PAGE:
Lynn Carberry

(Photo Credits: Michael Bruce)


On any given Saturday night, you can expect Sauchiehall Street in Glasgow to be busy and bustling as usual. However, on my walk down to The Garage, from a distance I instantly spotted a noticeable flurry of people outside of the venue, especially for half past six at night. This was because the Mason Hill boys were in town.


Not only did the guys sell out G2 but consequently had their show moved up to the main room – no easy feat for a local band and it seemed like the whole town had turned out to support them. In line with the show being moved, doors had been pushed back (and advertised as such on social media) to 6 pm. Usually, this would mean that most still wouldn’t arrive until 7 pm. But in this case, things were different. Anchor Lane were playing at 7 pm and it seems everyone attending was keen to catch them.


Anchor Lane hit the stage at 7 pm on the button. There’s been quite a furore around this band for a while, and having caught them with Bigfoot at the Hard Rock Café in April, I can see why. The boys hit the stage with a “Let’s go” and jump in head first to their track Twenty Sixteen. Instantly the band have energy comparable to The Treatment and singer, Connor Gaffney, embodies a young Aaron Buchanan in his stage presence. Usually, when a band instigate a clap-along in the first song, it isn’t usually met with much clout from the audience. However, this went down well, as did the first guitar solo. The band then moved straight into Hunter’s Heart, which is groove-heavy with a catchy hook. (Seriously, go and give it a listen.)


Without break, they slide into the third song of the set, Annie, seemingly unrelenting in their pace. This song is absolutely one of those tracks that you’d expect to hear on the cover CD of Classic Rock magazine (hint, hint). With call and response guitar work, it seemed a good portion of the audience already knew the words.


Eclipse begins with some chunky riffs and the band effortlessly flow between time signatures with ease, coming across as altogether more smooth and slithery than Slippery When Wet. Take Some Time provides the set with the ballad it requires, changing up the pace in the middle of their set and giving the audience some much-needed respite in order for round two. That respite was short lived as the band then threw themselves into their track Runaway, once again elevating the audience’s energy to record levels for a support act. It’s a funky track that truly allows bassist, Matthew Quigley, to shine.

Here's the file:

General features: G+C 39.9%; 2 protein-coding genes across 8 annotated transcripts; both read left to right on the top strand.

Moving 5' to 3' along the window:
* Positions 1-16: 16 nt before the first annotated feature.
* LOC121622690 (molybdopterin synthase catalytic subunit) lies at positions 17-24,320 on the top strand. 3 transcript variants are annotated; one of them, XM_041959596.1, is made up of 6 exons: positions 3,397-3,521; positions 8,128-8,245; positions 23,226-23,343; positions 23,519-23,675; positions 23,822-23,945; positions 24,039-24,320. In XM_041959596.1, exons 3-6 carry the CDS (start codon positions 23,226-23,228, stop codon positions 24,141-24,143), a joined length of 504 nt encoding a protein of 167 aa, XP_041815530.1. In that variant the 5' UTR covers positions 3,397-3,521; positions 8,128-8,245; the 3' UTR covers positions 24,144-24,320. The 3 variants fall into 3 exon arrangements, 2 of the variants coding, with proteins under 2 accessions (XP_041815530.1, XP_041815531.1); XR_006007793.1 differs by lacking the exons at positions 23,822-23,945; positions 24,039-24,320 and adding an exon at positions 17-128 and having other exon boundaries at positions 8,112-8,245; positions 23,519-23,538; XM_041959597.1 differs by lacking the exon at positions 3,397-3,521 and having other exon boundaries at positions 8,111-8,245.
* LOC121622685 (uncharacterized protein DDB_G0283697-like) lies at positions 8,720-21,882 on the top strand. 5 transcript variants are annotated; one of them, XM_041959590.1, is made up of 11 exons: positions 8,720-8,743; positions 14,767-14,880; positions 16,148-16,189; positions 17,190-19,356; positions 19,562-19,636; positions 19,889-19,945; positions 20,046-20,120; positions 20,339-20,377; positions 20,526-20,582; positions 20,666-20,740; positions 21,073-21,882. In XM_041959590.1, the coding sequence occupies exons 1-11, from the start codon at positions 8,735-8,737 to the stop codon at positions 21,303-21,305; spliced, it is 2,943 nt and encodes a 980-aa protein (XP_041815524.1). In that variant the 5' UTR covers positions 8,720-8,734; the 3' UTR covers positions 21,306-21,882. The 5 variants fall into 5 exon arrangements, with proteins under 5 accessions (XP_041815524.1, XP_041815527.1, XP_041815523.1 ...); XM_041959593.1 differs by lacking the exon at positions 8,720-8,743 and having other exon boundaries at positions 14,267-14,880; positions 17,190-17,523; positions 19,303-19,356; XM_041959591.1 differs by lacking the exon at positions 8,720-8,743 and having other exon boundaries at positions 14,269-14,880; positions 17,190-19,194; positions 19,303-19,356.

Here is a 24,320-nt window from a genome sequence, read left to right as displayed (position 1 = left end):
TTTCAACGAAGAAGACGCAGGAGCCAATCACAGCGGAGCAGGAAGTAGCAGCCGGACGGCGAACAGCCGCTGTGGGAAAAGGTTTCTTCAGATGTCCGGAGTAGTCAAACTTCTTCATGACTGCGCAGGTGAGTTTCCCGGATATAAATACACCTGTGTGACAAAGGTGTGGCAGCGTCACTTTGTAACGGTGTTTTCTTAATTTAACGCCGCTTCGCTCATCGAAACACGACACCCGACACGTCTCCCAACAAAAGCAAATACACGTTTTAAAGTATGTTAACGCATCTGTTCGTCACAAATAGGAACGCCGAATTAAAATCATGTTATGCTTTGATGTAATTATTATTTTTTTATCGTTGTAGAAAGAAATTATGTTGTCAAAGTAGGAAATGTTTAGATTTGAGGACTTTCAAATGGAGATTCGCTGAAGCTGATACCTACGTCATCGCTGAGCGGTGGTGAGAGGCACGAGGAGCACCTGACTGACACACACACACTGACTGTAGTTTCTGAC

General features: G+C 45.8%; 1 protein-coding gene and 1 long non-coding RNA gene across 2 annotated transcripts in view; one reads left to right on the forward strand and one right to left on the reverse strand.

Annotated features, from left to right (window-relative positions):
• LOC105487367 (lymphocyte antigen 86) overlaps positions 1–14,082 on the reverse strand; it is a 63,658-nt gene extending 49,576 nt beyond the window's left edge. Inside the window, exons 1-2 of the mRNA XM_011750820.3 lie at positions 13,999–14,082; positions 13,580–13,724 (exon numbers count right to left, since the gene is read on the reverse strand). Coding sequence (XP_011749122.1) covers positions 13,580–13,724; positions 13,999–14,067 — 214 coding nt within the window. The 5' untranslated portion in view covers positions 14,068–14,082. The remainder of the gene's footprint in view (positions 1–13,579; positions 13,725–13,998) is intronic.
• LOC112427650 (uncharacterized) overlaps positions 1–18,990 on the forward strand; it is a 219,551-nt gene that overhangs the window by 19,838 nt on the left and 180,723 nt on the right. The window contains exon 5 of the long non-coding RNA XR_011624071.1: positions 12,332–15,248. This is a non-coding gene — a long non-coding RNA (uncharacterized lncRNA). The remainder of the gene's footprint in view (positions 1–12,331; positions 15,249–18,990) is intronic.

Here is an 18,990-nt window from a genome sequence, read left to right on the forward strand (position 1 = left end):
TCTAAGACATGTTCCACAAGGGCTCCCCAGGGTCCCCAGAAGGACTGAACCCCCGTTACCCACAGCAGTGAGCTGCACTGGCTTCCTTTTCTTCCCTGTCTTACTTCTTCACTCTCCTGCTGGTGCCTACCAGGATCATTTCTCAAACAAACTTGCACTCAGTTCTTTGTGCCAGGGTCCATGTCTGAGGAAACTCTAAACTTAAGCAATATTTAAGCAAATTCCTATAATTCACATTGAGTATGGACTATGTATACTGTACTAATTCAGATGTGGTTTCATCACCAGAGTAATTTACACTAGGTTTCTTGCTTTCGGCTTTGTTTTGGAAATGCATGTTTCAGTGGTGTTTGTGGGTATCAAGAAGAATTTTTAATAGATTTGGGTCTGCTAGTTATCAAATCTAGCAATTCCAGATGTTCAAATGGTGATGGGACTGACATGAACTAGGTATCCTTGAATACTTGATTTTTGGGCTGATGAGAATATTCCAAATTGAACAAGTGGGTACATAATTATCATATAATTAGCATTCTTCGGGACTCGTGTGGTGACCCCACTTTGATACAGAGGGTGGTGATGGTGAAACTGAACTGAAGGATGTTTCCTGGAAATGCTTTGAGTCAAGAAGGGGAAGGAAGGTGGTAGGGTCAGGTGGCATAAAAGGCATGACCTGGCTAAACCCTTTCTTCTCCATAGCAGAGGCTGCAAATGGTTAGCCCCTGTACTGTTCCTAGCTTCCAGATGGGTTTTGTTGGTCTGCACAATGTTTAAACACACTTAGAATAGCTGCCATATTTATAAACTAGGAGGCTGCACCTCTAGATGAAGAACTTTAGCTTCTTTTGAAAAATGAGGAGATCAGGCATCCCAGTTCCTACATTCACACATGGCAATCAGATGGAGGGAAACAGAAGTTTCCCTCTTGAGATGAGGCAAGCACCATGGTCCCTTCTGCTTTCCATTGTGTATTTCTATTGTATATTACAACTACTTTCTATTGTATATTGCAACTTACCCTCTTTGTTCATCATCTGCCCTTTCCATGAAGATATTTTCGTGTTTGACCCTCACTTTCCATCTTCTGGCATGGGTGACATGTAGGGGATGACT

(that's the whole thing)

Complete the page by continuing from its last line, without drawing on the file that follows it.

The lads finish up with Finish for 12, which has an anthemic feel from the get go and you can feel exactly why they saved this track for last. If you watch the audience, you can see them all slowly begin to sway along in unison, although each in their own bubble totally transfixed on the band. By the end of the set, the whole entire room was clapping along and singing the song back to them – drowning out the PA. Bearing in mind - this is the support act, to say they owned it would be an understatement.


The room sways a little between bands, and a loyal following make their way to their barrier branded up in Mason Hill merch. Next up though is Deever.  Having never heard of these guys before, I’m interested in what they've got to offer - especially as they are sandwiched on this bill. In the shadows of the changeover, I can already spot some backcombed blonde hair - so I'm already sold.


A dark apocalyptic noise precedes them before they hit the stage. They begin with track Fire At Will, which features some thundering drums and an altogether more heavy sound than first expected to when you first see them. (Don't judge a book by its cover and all that!) By the second track, Not Back Down, I’m still unsure of which genre best describes them. With some vocal harmonies that suggest AOR, this juxtaposes the heavy rhythm section and hard rock melody line.


The band then took a break from the music to have a bit of banter with the audience, opening with “You're wondering who the fuck we are”. And he’s right, most of us are. We then found out that it’s their first ever gig as a band tonight – which as an audience member, you would never have guessed at all. Before kicking into track Alright, they tell the crowd “We're gonna play a bunch of songs you've never heard before, cause obviously, we're brand new.” Nevertheless, the audience, although flatter in energy, remained engaged and interested.


The fourth song, Monster, was the catchiest of the set (covers aside) and I found myself singing along with the ‘Married A Monster’ refrain and this one had a big cheer from the audience. The first cover of the night came in the form of What I’ve Done by Linkin Park owed to the late Chester Bennington. It’s a risky cover choice given the demographic of the audience and the style/genre of the other two bands on the bill. Nevertheless, the band manage to pull it off by keeping it in their own style and roughing it up a bit by adding a squealing guitar solo.